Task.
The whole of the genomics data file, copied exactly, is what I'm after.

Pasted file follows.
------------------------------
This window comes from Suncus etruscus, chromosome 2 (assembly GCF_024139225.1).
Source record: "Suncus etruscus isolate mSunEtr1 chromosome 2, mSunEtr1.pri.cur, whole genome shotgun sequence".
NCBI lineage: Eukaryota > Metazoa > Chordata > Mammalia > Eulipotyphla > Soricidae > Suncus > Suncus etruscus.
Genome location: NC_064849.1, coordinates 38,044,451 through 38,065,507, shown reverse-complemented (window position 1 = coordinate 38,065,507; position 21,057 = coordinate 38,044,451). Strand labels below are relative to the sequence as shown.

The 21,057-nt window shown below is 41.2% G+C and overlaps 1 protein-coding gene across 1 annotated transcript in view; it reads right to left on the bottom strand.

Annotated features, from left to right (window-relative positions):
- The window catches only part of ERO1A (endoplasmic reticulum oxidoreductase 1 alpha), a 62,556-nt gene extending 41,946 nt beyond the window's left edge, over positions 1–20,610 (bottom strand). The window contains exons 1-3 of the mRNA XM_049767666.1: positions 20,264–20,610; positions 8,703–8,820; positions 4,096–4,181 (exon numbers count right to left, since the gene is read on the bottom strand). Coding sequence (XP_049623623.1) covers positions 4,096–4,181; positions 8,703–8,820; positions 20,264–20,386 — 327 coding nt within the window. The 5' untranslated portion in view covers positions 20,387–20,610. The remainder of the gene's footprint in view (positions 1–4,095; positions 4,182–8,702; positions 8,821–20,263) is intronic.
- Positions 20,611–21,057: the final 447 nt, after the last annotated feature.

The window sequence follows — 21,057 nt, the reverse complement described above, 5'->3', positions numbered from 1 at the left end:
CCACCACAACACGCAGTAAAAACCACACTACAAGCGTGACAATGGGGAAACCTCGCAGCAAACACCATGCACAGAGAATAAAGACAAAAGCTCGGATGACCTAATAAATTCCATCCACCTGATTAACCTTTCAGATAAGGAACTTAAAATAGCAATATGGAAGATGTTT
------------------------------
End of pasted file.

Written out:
This window comes from Suncus etruscus, chromosome 2 (assembly GCF_024139225.1).
Source record: "Suncus etruscus isolate mSunEtr1 chromosome 2, mSunEtr1.pri.cur, whole genome shotgun sequence".
NCBI lineage: Eukaryota > Metazoa > Chordata > Mammalia > Eulipotyphla > Soricidae > Suncus > Suncus etruscus.
Genome location: NC_064849.1, coordinates 38,044,451 through 38,065,507, shown reverse-complemented (window position 1 = coordinate 38,065,507; position 21,057 = coordinate 38,044,451). Strand labels below are relative to the sequence as shown.

The 21,057-nt window shown below is 41.2% G+C and overlaps 1 protein-coding gene across 1 annotated transcript in view; it reads right to left on the bottom strand.

Annotated features, from left to right (window-relative positions):
- The window catches only part of ERO1A (endoplasmic reticulum oxidoreductase 1 alpha), a 62,556-nt gene extending 41,946 nt beyond the window's left edge, over positions 1–20,610 (bottom strand). The window contains exons 1-3 of the mRNA XM_049767666.1: positions 20,264–20,610; positions 8,703–8,820; positions 4,096–4,181 (exon numbers count right to left, since the gene is read on the bottom strand). Coding sequence (XP_049623623.1) covers positions 4,096–4,181; positions 8,703–8,820; positions 20,264–20,386 — 327 coding nt within the window. The 5' untranslated portion in view covers positions 20,387–20,610. The remainder of the gene's footprint in view (positions 1–4,095; positions 4,182–8,702; positions 8,821–20,263) is intronic.
- Positions 20,611–21,057: the final 447 nt, after the last annotated feature.

The window sequence follows — 21,057 nt, the reverse complement described above, 5'->3', positions numbered from 1 at the left end:
CCACCACAACACGCAGTAAAAACCACACTACAAGCGTGACAATGGGGAAACCTCGCAGCAAACACCATGCACAGAGAATAAAGACAAAAGCTCGGATGACCTAATAAATTCCATCCACCTGATTAACCTTTCAGATAAGGAACTTAAAATAGCAATATGGAAGATGTTT